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RE: German electricity companies are losing billions by energy
EXAMPLES WILL HAVE TO BE MADE : GERMANY.
Posted by Pointman on October 26, 2012 ·
Already, in the seven years she’s been Chancellor, consumer energy prices have risen by nearly 50%, and with next year’s just announced 50% increase in the additional charge on energy bills to support renewables, a lot of people who are already struggling, will go under. As usual, statistics from government departments that might cast a bad light on policies, are hard to come by. Depending on whose figures you use, a record number of consumers have already had their supply disconnected, because they simply couldn’t afford the bill. Certainly, an umbrella consumer association, estimates that 200,000 people getting by on the equivalent of unemployment benefit have been disconnected. The number of in work but lowly paid people, who’ve been disconnected, is anyone’s guess, but social groups and campaigners are now talking about 800,000 households, who can no longer afford heating bills.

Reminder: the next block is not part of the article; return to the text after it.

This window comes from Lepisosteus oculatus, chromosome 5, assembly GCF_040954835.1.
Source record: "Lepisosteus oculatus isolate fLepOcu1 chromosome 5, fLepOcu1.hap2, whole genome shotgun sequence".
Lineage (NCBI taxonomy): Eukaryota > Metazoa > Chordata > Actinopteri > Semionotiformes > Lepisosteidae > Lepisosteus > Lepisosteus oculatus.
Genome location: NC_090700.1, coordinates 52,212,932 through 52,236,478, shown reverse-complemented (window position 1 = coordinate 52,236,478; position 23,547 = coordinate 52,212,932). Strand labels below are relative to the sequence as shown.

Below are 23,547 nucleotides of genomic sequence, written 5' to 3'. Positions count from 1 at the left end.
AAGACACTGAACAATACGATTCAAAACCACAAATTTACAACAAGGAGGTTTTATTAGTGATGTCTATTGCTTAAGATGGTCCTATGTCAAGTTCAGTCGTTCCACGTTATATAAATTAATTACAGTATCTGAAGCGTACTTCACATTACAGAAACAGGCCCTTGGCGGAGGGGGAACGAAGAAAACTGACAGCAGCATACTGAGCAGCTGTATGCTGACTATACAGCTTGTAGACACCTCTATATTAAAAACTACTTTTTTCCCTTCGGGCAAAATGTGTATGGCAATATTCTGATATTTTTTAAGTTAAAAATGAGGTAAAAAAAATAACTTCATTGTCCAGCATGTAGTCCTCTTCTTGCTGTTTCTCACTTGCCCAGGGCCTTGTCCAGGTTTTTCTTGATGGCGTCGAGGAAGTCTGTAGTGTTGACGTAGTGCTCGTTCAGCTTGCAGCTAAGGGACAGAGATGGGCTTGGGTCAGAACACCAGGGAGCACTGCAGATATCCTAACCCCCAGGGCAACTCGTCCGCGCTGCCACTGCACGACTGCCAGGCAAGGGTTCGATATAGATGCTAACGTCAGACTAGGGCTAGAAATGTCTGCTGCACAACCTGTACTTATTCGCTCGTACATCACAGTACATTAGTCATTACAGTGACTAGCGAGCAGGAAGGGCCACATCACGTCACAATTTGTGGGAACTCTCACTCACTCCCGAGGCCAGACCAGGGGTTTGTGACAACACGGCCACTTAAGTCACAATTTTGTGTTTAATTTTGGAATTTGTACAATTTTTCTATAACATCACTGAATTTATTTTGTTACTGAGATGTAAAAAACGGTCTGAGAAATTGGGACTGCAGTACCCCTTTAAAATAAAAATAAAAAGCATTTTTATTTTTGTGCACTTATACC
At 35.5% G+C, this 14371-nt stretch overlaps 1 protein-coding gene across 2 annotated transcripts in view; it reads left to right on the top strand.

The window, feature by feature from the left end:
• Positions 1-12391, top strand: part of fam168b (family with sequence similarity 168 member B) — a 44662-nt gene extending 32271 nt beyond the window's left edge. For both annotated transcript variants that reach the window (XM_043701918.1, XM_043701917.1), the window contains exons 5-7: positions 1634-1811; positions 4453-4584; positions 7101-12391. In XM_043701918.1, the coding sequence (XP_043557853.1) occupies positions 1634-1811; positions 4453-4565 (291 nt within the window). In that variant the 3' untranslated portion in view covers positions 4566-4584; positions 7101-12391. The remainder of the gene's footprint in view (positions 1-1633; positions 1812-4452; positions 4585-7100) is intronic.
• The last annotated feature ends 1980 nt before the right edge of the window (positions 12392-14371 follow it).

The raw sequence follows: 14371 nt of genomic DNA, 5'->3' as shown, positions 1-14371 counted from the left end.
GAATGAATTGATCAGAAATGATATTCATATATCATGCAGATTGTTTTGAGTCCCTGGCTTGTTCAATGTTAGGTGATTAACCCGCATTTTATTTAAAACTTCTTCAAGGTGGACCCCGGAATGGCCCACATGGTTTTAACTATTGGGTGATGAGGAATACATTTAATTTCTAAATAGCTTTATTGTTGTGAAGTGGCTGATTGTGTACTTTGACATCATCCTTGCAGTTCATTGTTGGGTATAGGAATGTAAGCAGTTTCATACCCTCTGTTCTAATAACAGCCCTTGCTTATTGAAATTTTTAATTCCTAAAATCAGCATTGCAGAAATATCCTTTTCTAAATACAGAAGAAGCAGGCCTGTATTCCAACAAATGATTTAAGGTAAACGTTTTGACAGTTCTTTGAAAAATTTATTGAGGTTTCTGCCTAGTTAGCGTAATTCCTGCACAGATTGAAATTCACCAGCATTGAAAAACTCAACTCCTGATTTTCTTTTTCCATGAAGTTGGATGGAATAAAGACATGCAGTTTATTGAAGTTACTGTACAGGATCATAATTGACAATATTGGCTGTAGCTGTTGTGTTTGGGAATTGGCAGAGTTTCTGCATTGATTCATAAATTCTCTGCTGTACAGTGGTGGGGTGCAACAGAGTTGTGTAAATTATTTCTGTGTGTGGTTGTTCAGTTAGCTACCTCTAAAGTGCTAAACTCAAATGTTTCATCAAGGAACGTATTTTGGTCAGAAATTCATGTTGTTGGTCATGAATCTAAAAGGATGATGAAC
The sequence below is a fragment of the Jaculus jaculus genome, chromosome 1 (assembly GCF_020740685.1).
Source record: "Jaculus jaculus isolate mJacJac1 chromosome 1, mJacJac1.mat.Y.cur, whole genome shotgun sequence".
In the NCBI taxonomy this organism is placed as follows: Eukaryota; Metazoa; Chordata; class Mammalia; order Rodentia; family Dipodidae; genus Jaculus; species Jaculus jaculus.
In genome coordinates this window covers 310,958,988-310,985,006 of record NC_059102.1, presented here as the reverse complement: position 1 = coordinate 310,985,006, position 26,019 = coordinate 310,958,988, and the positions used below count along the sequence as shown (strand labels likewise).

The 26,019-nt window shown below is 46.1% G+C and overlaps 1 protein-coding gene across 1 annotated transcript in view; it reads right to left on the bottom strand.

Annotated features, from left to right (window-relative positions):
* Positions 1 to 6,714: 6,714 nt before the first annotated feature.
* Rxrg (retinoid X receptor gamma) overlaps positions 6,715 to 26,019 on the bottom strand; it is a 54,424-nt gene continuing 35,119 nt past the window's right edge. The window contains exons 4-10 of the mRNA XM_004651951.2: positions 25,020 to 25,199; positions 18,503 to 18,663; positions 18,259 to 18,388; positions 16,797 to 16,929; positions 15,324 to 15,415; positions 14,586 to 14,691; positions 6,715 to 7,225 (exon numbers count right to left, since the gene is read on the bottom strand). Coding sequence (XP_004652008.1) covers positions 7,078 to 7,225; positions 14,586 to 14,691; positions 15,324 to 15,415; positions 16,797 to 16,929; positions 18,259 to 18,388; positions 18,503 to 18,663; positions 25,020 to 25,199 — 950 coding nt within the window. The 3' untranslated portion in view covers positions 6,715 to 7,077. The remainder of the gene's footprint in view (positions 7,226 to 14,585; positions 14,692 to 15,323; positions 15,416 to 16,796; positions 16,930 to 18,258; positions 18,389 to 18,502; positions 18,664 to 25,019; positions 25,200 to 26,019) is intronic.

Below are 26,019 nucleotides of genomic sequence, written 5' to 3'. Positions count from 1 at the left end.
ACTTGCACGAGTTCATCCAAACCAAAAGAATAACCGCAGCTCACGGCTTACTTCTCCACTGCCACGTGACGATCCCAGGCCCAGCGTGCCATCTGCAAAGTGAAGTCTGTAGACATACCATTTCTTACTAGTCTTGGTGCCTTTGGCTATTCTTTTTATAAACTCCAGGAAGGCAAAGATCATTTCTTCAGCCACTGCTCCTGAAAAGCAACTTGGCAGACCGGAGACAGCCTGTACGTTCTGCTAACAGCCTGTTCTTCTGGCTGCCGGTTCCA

They’re staring at fuel poverty, and as usual, it’s the most vulnerable who’ll take the pain. I wrote the following paragraph in a previous piece, to convey some sort of sense of what fuel poverty entails, and I see no point in restating it in different words. “It’s pensioners, who spend most of Winter in bed for warmth, because they can no longer afford to heat their home, it’s families wearing overcoats indoors, it’s kids trying to do homework when their hands are freezing, it’s Dad’s overcoat thrown over the sleeping kids in an unheated bedroom as an extra blanket, it’s the sickly ones of all ages really suffering through Winter, it’s months of coughs and colds and chilblains, it’s the cold-related deaths that never should have happened and it’s just basically plain miserable. As usual, the biggest proportion of people in poverty, fuel or otherwise, are always the children.”"Every time I look at the end results of environmental policies, all I see is poverty and inhumanity, and every time it’s always visited on the most vulnerable people, in both the developed and developing world. The hysterical reaction to Fukushima, convinced the German government to be first movers, and this winter, it’s the ordinary people who will yet again pay the price for others making bad decisions."